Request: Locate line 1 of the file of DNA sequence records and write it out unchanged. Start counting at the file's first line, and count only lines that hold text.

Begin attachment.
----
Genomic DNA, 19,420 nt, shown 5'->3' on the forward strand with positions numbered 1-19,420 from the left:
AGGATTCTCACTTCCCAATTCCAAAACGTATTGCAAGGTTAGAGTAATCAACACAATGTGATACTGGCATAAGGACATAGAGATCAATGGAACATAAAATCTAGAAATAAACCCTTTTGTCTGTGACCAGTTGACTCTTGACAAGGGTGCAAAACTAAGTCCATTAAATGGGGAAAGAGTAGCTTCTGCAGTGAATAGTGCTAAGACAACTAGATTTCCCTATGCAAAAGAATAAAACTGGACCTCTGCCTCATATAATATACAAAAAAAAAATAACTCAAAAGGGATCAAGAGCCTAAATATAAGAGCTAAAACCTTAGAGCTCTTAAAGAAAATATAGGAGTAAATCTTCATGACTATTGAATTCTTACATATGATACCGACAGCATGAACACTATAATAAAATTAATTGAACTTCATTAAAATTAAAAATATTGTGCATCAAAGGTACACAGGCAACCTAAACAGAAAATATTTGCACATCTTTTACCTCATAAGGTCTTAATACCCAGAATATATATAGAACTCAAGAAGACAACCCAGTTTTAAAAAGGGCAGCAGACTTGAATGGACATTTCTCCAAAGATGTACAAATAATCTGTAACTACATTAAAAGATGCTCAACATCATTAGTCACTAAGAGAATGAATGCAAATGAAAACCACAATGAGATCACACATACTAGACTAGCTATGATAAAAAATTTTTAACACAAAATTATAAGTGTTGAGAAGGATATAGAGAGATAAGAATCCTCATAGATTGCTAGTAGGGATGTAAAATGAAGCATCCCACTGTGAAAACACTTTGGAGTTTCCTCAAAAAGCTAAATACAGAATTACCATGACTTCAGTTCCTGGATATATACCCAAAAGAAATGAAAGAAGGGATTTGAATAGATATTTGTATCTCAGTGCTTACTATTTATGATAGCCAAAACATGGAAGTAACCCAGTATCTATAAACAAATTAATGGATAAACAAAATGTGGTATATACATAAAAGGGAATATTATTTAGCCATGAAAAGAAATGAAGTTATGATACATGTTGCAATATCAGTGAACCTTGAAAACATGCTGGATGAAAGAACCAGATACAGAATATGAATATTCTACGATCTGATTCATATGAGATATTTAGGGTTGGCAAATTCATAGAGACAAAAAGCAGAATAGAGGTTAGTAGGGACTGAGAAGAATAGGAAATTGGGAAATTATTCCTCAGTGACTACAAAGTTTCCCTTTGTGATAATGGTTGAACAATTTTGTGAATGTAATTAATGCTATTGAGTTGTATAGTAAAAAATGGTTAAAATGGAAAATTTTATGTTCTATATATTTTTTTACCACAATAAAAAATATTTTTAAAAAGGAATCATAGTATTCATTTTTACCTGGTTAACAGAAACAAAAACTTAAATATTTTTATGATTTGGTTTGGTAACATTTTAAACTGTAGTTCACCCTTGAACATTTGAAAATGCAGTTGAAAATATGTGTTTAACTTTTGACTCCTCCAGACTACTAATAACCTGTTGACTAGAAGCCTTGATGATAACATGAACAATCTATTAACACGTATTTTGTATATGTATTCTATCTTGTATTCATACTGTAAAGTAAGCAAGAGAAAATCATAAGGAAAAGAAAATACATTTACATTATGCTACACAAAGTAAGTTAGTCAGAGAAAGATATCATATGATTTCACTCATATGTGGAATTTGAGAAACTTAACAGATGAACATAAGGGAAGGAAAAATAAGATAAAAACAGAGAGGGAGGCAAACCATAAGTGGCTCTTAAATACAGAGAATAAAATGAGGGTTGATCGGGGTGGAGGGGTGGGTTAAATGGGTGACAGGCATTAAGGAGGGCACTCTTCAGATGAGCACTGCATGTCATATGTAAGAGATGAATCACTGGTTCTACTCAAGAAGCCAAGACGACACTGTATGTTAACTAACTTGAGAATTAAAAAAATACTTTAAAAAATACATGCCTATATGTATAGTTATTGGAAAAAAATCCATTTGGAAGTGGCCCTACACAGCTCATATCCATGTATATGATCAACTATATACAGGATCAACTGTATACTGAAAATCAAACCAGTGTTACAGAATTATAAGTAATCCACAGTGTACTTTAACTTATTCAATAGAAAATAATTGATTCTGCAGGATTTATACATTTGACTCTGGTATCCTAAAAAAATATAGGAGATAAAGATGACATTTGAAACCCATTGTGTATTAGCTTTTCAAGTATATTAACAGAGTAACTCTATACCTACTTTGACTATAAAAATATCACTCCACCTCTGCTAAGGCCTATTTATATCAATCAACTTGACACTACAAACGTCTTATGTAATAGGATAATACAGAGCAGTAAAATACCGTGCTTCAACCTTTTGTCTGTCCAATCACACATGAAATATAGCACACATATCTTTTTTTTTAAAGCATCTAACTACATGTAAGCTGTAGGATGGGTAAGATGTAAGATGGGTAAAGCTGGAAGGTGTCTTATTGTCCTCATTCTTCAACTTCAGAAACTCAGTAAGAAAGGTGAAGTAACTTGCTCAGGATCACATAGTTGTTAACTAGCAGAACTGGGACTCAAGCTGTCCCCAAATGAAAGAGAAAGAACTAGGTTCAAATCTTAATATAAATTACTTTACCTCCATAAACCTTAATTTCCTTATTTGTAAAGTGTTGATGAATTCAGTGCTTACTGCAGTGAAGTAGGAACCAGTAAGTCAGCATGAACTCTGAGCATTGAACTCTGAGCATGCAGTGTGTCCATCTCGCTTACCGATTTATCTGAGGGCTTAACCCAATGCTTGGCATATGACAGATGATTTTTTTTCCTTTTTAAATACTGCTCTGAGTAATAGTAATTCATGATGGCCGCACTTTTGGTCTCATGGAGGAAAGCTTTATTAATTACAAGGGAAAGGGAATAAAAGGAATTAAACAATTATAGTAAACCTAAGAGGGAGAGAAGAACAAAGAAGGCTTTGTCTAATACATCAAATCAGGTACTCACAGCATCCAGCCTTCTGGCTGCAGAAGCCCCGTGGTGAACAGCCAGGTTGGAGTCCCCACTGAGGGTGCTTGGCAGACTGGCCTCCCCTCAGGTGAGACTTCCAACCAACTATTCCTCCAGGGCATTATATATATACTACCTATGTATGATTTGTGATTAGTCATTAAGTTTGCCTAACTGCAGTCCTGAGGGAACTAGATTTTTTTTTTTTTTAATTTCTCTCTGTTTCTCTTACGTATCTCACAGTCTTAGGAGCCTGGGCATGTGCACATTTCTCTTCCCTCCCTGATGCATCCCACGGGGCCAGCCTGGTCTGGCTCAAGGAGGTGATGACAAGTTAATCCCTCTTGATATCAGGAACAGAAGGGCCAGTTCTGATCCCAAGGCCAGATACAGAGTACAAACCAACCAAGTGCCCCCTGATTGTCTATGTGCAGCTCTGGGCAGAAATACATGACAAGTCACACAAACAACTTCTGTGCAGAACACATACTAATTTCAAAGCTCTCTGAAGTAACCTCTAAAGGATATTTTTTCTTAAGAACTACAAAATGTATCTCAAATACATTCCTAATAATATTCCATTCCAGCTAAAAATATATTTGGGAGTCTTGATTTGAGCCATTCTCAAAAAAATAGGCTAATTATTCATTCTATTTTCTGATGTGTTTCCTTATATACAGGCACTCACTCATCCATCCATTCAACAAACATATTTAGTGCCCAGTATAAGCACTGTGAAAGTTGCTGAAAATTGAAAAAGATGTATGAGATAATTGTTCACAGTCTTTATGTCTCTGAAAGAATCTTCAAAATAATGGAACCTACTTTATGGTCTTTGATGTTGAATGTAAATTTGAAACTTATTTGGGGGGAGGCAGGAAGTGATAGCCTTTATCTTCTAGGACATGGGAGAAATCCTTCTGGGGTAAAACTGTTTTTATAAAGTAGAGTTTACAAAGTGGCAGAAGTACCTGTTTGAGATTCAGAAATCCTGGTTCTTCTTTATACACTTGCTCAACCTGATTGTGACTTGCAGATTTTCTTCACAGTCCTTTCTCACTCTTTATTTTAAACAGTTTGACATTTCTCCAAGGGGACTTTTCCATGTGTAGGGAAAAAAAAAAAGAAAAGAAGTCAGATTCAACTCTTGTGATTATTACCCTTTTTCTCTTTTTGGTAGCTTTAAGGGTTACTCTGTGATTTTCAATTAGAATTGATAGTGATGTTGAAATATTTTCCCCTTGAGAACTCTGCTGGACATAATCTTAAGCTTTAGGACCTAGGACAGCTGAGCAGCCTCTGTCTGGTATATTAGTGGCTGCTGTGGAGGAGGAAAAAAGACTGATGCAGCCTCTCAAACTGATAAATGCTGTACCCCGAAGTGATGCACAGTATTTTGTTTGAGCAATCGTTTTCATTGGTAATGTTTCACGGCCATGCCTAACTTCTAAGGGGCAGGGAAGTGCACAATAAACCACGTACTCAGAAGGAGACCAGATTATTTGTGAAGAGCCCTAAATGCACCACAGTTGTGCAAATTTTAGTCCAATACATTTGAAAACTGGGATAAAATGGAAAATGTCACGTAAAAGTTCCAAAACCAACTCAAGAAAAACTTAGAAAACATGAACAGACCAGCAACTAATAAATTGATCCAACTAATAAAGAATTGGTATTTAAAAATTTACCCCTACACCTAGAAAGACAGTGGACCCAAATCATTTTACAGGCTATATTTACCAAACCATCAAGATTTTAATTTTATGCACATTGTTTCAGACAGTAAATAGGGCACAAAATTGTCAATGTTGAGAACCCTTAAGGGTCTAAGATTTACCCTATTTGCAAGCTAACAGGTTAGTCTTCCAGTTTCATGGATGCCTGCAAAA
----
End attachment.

Genomic DNA, 19,420 nt, shown 5'->3' on the forward strand with positions numbered 1-19,420 from the left: